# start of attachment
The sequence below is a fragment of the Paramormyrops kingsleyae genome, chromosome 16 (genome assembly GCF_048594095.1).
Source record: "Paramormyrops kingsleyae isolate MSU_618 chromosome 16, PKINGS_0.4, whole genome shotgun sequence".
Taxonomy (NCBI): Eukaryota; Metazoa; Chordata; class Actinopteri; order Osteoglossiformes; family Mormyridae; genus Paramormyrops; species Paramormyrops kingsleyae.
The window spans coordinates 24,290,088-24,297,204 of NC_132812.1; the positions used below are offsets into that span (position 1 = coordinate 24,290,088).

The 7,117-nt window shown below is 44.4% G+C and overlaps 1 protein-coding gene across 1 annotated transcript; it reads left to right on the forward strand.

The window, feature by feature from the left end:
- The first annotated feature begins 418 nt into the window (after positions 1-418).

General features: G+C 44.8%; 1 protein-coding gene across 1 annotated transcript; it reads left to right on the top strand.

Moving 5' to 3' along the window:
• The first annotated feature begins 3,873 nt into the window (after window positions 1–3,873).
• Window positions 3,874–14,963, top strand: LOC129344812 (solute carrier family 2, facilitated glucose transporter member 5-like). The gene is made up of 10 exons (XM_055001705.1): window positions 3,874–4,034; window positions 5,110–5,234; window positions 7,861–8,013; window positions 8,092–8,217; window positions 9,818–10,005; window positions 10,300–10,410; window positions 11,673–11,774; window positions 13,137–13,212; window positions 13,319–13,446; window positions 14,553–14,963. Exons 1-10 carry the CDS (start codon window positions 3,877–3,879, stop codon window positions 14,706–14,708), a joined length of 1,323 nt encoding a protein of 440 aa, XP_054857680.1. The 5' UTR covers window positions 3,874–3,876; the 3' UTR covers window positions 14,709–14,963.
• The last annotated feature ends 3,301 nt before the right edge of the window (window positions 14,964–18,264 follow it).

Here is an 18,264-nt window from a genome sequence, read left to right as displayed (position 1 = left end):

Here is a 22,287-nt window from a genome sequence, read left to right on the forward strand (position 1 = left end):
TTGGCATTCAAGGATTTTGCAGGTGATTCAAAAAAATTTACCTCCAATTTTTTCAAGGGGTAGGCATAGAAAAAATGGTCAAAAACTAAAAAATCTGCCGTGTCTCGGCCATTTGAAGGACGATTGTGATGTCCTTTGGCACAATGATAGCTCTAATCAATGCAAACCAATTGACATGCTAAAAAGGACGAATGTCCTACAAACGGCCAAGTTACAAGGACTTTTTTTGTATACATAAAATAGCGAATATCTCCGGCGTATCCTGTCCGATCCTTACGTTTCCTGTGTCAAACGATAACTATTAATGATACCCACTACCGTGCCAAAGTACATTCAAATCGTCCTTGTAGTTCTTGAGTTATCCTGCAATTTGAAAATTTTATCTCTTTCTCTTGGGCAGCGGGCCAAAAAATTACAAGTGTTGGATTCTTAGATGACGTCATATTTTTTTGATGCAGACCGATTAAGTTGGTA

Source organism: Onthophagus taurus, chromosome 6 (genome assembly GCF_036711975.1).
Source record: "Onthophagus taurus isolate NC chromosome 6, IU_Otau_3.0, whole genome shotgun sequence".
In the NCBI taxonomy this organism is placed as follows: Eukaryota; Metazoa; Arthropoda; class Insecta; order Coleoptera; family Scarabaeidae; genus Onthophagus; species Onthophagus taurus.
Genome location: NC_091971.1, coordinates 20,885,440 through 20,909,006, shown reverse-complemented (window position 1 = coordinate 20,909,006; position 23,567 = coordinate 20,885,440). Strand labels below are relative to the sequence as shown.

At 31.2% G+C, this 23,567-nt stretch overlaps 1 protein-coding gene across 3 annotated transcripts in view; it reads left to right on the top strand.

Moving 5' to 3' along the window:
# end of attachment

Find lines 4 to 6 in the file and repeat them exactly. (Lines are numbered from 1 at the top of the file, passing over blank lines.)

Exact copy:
The window spans coordinates 24,290,088-24,297,204 of NC_132812.1; the positions used below are offsets into that span (position 1 = coordinate 24,290,088).

The 7,117-nt window shown below is 44.4% G+C and overlaps 1 protein-coding gene across 1 annotated transcript; it reads left to right on the forward strand.

The window, feature by feature from the left end: